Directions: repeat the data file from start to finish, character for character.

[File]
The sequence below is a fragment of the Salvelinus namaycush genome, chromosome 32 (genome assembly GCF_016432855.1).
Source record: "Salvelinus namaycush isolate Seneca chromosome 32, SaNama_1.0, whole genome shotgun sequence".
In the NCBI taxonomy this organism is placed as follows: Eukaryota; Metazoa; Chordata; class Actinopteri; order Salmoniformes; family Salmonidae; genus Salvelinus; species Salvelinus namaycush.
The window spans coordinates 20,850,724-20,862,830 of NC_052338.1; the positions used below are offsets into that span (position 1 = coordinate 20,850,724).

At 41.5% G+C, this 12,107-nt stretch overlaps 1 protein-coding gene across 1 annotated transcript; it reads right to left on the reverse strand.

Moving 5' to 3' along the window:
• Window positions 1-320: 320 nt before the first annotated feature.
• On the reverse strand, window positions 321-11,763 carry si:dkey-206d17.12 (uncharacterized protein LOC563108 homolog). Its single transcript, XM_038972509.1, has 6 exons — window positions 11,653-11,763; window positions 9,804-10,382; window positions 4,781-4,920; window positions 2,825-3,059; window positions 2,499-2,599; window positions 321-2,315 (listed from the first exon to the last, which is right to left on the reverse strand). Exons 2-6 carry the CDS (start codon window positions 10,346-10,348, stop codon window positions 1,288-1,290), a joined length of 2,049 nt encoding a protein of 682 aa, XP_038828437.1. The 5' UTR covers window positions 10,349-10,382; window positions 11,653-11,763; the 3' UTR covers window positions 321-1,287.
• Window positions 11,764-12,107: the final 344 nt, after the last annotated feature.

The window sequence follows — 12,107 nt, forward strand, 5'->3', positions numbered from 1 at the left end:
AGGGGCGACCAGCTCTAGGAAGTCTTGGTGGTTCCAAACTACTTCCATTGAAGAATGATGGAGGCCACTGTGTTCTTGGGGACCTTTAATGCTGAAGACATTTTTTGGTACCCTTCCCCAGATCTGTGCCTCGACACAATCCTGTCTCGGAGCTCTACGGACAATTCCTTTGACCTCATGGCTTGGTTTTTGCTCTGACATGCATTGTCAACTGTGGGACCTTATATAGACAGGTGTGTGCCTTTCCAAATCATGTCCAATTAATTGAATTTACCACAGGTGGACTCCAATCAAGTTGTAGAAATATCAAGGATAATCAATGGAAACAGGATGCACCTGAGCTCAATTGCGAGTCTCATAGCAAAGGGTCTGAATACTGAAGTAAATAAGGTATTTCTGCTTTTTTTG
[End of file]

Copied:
The sequence below is a fragment of the Salvelinus namaycush genome, chromosome 32 (genome assembly GCF_016432855.1).
Source record: "Salvelinus namaycush isolate Seneca chromosome 32, SaNama_1.0, whole genome shotgun sequence".
In the NCBI taxonomy this organism is placed as follows: Eukaryota; Metazoa; Chordata; class Actinopteri; order Salmoniformes; family Salmonidae; genus Salvelinus; species Salvelinus namaycush.
The window spans coordinates 20,850,724-20,862,830 of NC_052338.1; the positions used below are offsets into that span (position 1 = coordinate 20,850,724).

At 41.5% G+C, this 12,107-nt stretch overlaps 1 protein-coding gene across 1 annotated transcript; it reads right to left on the reverse strand.

Moving 5' to 3' along the window:
• Window positions 1-320: 320 nt before the first annotated feature.
• On the reverse strand, window positions 321-11,763 carry si:dkey-206d17.12 (uncharacterized protein LOC563108 homolog). Its single transcript, XM_038972509.1, has 6 exons — window positions 11,653-11,763; window positions 9,804-10,382; window positions 4,781-4,920; window positions 2,825-3,059; window positions 2,499-2,599; window positions 321-2,315 (listed from the first exon to the last, which is right to left on the reverse strand). Exons 2-6 carry the CDS (start codon window positions 10,346-10,348, stop codon window positions 1,288-1,290), a joined length of 2,049 nt encoding a protein of 682 aa, XP_038828437.1. The 5' UTR covers window positions 10,349-10,382; window positions 11,653-11,763; the 3' UTR covers window positions 321-1,287.
• Window positions 11,764-12,107: the final 344 nt, after the last annotated feature.

The window sequence follows — 12,107 nt, forward strand, 5'->3', positions numbered from 1 at the left end:
AGGGGCGACCAGCTCTAGGAAGTCTTGGTGGTTCCAAACTACTTCCATTGAAGAATGATGGAGGCCACTGTGTTCTTGGGGACCTTTAATGCTGAAGACATTTTTTGGTACCCTTCCCCAGATCTGTGCCTCGACACAATCCTGTCTCGGAGCTCTACGGACAATTCCTTTGACCTCATGGCTTGGTTTTTGCTCTGACATGCATTGTCAACTGTGGGACCTTATATAGACAGGTGTGTGCCTTTCCAAATCATGTCCAATTAATTGAATTTACCACAGGTGGACTCCAATCAAGTTGTAGAAATATCAAGGATAATCAATGGAAACAGGATGCACCTGAGCTCAATTGCGAGTCTCATAGCAAAGGGTCTGAATACTGAAGTAAATAAGGTATTTCTGCTTTTTTTG